Munich Residence for Royals

Where we are staying is about 6 stops from Marienplatz, the center of downtown Munich. The location is really ideal, because the streets downtown look like Madison Square Garden at the end of a Billy Graham performance. We have a weekly transport pass for €12.30, a major bargain over the €2.50 individual tickets.

Our hosts, a gay male couple, are in Paris, so basically we have the apartment to ourselves for a few days. These are trusting souls. We have never met them before. They left food in the fridge for our breakfast, but I am not crazy about their coffee maker so almost the first order of business for me is a coffee stop. November 1st is a holiday throughout much of Europe and this very Catholic section of Germany is no exception. Cafés are closed, so the choices are thin: Starbucks on one side of the road or California Coffee Company on the other. CCC is closest and the caffeine fumes draw me in. Serves me right, the coffee is horrid.
 
Our destination for today is the Munich Residence. This is actually three museums combined. It includes the Residence Museum, the Treasury, and the Cuvillies Theater. The Munich Residence was the epicenter for culture and politicos from the time of the first dukes. Later, they were elevated to electors from 1623 working their way up the royal ladder to become the Kings of Bavaria from 1806 to 1918. The dynasty name was Wittelbach, each generation adding to the existing buildings, making for a magnificent display of edifices. In general terms, the Munich Residence takes up an entire city block. We entered at 10:30 am and finally emerged by 4:00 pm. Once you pay admission, the audio recording is free for both the Residence and the Treasury. The theater needs no commentary. Ron received a discount for seniors and I was admitted free with my European Journalist Press Card.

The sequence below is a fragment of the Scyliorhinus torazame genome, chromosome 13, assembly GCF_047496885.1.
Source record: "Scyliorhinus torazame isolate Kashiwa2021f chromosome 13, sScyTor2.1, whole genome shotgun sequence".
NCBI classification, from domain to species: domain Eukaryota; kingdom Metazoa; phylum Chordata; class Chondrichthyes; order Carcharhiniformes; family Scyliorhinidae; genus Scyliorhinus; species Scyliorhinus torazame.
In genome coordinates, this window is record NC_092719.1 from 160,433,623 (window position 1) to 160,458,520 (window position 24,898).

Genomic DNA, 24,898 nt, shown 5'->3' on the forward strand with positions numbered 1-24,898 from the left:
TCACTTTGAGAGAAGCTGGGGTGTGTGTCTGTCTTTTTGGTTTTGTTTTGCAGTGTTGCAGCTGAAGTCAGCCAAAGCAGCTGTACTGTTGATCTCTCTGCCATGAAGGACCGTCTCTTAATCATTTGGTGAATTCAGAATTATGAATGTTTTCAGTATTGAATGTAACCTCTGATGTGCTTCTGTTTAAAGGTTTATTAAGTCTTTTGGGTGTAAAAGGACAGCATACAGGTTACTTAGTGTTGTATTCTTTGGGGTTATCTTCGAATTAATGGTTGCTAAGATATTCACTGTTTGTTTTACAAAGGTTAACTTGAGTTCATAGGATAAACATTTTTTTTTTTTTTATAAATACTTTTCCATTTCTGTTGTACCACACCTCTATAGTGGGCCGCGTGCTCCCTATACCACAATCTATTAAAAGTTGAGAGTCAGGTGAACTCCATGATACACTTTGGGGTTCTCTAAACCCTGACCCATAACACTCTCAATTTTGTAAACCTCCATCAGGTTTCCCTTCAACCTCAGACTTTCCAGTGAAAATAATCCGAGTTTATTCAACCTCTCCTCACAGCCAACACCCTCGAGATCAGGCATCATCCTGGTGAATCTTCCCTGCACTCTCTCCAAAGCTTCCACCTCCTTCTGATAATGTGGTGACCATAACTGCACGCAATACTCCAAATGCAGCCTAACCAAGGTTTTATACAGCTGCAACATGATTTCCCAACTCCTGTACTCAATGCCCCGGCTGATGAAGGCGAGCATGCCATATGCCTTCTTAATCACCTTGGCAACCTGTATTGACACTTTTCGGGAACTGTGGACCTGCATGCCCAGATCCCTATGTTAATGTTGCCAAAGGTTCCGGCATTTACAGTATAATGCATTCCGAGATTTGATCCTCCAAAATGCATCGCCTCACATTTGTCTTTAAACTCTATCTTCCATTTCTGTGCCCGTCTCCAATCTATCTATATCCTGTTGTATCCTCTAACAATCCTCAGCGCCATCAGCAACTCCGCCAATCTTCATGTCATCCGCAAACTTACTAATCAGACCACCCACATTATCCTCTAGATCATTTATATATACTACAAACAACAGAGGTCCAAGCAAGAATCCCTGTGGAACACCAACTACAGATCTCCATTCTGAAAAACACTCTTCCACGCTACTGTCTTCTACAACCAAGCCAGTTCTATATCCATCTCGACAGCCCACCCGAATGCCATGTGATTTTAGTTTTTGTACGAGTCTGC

It never occurred to us we would spend that much time in these historic monuments, but the time really flew by. The Residence was amazing, but it really was difficult dragging myself away from all of those crowns. I just know some of them are mine from previous lives. It I had only saved the receipts. 
Alas, when we left, dehydration had set in, so we had to head to the HofBräuhaus to hydrate. The history of the HofBräuhaus goes back more than four centuries. The beer hall was first established in 1589 by Duke Wilhelm V and still welcomes thirsty souls today with drink and food. Casting my diet into the rubbish receptacle, I had a liter of beer with a giant pretzel. Being a holiday, many restaurants were closed, so we needed something of substance to carry us through.
 
With all of the stores closed, it was still shocking to see how many pedestrians there were clogging the arties of the byways.
 
That evening, we found a restaurant open called Opatija. They served German/Croatian food. It was crowded so we decided to take a chance on it. The portions were huge, the food was better than average, and the service was excellent. What more could one want when the prices are dirt cheap in addition.
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